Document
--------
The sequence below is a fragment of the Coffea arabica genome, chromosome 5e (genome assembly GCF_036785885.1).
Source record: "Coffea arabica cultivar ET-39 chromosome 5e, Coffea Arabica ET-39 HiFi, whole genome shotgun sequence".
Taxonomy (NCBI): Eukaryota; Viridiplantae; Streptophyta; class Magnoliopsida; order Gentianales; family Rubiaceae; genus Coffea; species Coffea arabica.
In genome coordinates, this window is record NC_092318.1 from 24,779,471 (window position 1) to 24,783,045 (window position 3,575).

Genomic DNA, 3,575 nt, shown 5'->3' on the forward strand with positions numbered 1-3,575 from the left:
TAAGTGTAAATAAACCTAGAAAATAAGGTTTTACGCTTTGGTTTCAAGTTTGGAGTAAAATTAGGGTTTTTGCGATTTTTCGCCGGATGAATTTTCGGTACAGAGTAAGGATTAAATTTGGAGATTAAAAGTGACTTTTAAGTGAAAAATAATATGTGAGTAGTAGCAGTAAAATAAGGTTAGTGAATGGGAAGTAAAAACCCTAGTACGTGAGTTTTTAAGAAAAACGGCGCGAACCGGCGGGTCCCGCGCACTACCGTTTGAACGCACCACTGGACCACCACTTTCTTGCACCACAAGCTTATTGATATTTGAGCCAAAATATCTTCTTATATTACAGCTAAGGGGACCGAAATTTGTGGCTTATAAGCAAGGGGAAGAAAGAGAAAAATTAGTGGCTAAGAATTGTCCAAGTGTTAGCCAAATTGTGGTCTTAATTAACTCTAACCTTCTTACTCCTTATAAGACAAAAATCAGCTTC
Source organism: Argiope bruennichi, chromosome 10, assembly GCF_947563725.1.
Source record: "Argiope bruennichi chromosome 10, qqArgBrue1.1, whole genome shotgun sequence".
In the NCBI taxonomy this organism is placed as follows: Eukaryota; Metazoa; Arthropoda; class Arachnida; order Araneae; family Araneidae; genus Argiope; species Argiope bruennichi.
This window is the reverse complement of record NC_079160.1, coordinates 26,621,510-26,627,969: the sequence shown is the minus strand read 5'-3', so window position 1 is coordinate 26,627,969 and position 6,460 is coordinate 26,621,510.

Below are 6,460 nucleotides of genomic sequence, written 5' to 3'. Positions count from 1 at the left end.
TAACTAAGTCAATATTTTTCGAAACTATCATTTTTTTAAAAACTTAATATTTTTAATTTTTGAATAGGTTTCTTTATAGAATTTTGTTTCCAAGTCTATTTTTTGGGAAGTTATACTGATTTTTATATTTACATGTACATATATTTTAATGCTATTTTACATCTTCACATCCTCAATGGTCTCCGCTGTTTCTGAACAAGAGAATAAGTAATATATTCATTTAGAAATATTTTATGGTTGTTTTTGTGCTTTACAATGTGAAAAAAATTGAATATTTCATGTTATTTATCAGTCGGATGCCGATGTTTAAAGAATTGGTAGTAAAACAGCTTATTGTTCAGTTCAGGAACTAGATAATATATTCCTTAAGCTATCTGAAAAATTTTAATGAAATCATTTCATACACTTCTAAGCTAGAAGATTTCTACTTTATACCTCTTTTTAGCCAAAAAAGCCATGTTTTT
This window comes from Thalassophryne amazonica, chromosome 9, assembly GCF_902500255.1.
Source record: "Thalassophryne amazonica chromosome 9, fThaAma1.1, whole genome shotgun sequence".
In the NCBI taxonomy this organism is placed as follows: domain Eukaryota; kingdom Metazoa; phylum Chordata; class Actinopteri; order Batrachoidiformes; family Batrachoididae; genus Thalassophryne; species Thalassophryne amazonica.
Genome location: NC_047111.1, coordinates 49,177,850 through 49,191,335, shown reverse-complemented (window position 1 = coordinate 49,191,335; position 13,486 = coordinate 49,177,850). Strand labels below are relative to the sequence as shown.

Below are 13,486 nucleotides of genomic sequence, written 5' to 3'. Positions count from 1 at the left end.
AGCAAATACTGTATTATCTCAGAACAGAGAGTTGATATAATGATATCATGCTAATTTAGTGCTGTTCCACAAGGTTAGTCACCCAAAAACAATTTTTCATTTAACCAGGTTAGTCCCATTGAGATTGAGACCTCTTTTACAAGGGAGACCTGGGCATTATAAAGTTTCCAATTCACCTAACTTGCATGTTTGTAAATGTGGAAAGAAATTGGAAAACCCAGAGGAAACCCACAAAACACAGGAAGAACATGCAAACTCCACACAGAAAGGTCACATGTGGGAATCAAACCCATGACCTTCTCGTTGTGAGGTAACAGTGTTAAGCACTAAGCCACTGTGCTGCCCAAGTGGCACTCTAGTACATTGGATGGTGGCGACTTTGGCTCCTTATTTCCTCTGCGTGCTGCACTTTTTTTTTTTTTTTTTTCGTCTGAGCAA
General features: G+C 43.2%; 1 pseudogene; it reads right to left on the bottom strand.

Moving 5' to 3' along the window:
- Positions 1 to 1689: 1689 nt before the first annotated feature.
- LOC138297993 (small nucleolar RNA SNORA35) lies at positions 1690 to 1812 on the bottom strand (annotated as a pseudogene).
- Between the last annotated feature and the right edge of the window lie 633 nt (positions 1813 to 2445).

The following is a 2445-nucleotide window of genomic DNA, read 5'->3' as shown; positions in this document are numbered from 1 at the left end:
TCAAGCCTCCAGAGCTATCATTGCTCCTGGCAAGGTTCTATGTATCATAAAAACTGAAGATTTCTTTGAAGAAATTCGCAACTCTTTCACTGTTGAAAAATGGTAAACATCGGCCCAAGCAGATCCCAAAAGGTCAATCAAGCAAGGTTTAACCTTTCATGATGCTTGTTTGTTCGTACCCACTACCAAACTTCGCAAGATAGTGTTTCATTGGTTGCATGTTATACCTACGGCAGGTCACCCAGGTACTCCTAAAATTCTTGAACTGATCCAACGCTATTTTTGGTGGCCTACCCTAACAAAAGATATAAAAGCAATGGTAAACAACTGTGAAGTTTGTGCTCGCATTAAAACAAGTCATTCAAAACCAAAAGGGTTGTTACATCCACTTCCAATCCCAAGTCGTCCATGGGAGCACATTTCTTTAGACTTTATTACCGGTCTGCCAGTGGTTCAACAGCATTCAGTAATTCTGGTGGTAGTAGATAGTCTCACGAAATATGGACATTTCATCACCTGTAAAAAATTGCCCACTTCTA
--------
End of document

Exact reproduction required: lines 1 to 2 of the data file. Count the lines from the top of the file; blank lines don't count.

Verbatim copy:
The sequence below is a fragment of the Coffea arabica genome, chromosome 5e (genome assembly GCF_036785885.1).
Source record: "Coffea arabica cultivar ET-39 chromosome 5e, Coffea Arabica ET-39 HiFi, whole genome shotgun sequence".